England, Wales and Scotland section of International Socialist Alternative

EU elections: A warning from the far-right

By Per Olsson, Socialistiskt Alternativ (ISA in Sweden)

 

The EU elections disaster of the ruling party, President Macron’s Renaissance Party, has led to the calling of new general elections in France, with the first round to be held on 30 June and the second round on 7 July. It is the EU governments’ austerity policies, racism and blame game that have played into the hands of the far-right.

In France, the far-right Rassemblement National (RN) became by far the largest party with over 31% of the vote, compared to 14.5% for the electoral coalition to which the president’s party belongs. Another far-right and anti-refugee party, Reconquête, won just over 5% of the vote. The upcoming French elections threaten to be a major success for the far-right.

In Germany, the election was a disaster not least for the ruling Social Democratic Party (SPD), which received only 13.9% of the vote. The far-right Alternative for Germany (AfD) became the second largest party, and in the east of the country the AfD became the largest party. The traditional right-wing CDU/CSU won the most votes in the German EU elections. In Austria and Italy, the far-right Freedom Party and the Brothers of Italy, a party with fascist roots, won the elections.

Although the European elections are even less indicative of the prevailing mood than normal elections, the results reflect the depth of the crisis of European capitalism and the fact that there is no return to any kind of equilibrium and stability.

As in previous European elections, this year’s vote was in many cases a vote of no confidence in the governments in power. However, unlike the last European elections in 2019, this did not materialise in a ‘green wave’, with the allegedly green parties gaining as a result of the global climate strikes highlighting the climate and environmental crisis. Since then, the ‘green’ parties have been exposed as no challenge to the system that continues to devastate the planet. There have been many betrayals of the climate and peace (anti-militarism) struggle, which were paid for in the European elections.

The retreat and betrayal of the ‘green’ parties has created an even greater political vacuum and contributed to increased political disorientation and confusion, especially among young people.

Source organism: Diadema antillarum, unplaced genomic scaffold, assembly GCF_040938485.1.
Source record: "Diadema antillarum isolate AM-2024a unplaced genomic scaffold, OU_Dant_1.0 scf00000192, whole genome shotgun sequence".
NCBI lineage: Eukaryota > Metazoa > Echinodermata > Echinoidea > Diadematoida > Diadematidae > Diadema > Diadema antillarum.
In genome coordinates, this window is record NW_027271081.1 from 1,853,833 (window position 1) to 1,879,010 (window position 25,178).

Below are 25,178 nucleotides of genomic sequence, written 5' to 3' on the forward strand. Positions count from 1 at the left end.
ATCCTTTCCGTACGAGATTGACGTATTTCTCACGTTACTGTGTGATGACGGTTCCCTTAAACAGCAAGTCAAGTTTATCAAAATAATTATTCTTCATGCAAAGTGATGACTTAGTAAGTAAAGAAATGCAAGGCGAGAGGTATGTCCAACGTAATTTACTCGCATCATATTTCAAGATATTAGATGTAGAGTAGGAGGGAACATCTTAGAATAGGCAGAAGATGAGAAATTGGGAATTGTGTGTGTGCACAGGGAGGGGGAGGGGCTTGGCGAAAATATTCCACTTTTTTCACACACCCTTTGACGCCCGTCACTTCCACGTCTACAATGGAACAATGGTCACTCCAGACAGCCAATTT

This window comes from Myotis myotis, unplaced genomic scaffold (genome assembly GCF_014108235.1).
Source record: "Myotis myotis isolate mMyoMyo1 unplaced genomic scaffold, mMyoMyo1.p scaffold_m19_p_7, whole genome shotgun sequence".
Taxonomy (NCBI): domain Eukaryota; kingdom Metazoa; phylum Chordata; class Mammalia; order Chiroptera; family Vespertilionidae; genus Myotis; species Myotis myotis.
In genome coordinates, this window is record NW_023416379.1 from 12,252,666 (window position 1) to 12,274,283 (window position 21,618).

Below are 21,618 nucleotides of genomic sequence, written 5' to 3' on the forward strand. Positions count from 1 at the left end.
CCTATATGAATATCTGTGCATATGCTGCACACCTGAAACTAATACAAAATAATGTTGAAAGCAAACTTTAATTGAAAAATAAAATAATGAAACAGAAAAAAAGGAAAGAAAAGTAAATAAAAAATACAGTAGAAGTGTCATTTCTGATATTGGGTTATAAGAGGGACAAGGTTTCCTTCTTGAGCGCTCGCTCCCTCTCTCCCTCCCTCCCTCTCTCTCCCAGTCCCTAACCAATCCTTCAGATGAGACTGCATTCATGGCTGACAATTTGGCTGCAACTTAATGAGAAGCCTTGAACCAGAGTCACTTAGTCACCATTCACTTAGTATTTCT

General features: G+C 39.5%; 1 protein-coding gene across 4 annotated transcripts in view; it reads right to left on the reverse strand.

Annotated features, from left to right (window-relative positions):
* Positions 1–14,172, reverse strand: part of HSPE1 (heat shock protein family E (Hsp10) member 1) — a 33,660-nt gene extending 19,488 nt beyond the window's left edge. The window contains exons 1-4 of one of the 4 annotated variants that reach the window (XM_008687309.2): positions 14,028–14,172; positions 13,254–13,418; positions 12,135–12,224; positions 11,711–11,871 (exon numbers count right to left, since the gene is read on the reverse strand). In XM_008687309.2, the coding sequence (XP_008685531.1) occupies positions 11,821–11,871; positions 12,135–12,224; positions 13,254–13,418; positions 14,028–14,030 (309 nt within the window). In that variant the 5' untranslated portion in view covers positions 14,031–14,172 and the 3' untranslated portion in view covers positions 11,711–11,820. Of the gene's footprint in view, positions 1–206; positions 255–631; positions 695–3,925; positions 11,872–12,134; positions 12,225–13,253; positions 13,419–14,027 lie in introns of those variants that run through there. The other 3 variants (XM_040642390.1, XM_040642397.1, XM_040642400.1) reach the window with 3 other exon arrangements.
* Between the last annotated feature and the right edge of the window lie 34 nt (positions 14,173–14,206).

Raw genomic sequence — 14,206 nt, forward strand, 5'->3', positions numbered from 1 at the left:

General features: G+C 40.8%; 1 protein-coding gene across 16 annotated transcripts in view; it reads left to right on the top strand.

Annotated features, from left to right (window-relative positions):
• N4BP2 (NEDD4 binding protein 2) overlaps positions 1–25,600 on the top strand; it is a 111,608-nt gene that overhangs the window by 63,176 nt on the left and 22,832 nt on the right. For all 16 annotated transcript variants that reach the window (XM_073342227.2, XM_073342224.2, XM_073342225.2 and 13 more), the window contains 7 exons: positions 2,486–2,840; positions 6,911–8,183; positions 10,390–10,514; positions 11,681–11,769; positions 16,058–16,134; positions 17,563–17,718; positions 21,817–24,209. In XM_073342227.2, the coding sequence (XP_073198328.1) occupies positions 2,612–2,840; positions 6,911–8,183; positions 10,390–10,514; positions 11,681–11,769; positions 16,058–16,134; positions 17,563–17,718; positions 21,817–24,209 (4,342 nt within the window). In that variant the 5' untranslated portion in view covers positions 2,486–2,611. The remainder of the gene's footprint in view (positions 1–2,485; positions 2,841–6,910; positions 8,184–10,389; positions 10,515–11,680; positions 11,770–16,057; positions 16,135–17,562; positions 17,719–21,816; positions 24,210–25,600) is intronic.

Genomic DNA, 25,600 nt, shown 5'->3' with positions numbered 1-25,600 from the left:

In the growing political vacuum and in the absence of a strong socialist left to give a political voice to workers and struggles, far-right racist parties have been able to feed on the discontent that exists. They have also managed to consolidate their position among their supporters.

However, the picture is not uniform. In the Nordic countries, there was at least a left-wing breeze and in Hungary, for example, the ruling far-right Fidesz, Prime Minister Orbán’s party, had its worst election since 2010. In Poland, the nationalist and anti-feminist Law and Justice (PiS) party lost almost 10 percentage points compared to the last EU elections.

In the European elections, the so-called centre, where the Liberals but also the Greens and Social Democrats want to position themselves, were the big losers. In Germany and Denmark, the Social Democrats had their worst election results ever. In the EU as a whole, the Liberal and Green parties fared the worst. The Liberal group RE in the European Parliament lost the most seats of any group — minus 19 seats — closely followed by the Greens/EFA, which lost 18 seats.

The European elections send a warning that must be answered by struggle, not least from the trade unions and the anti-capitalist left. The success of the far-right tends to poison the social climate, raising further complications for the struggle and adding to political confusion. At the same time it becomes an excuse for governments to sharpen right-wing policies with new attacks on the working class and move forward in building Fortress Europe. This is done by unpopular governments whose position is constantly undermined by the multiple crises of capitalism in a weakened EU that is losing ground to competing capitalist classes in North America and China/Asia.

The right-wing reaction, the whip of counter-revolution, and the polarization that is now most noticeable on the right is also giving birth to a counter-reaction: a willingness to come together in active resistance to the extreme right and its divisive racism. The mass demonstrations in Germany against the AfD were an expression of this, but one which the German left, Die Linke, was politically unable to capitalize on.

Fighting back against right-wing reaction requires linking the struggle in the streets and squares to the workplaces and to the building of the socialist revolutionary mass force needed to abolish the oppressive capitalism that breeds and fuels racism and nationalist division.

The will for change is there. Right-wing politics and the threat of the far right are fuelling a left-wing backlash, of which the European elections in Denmark, Finland and Sweden provided at least a glimpse.

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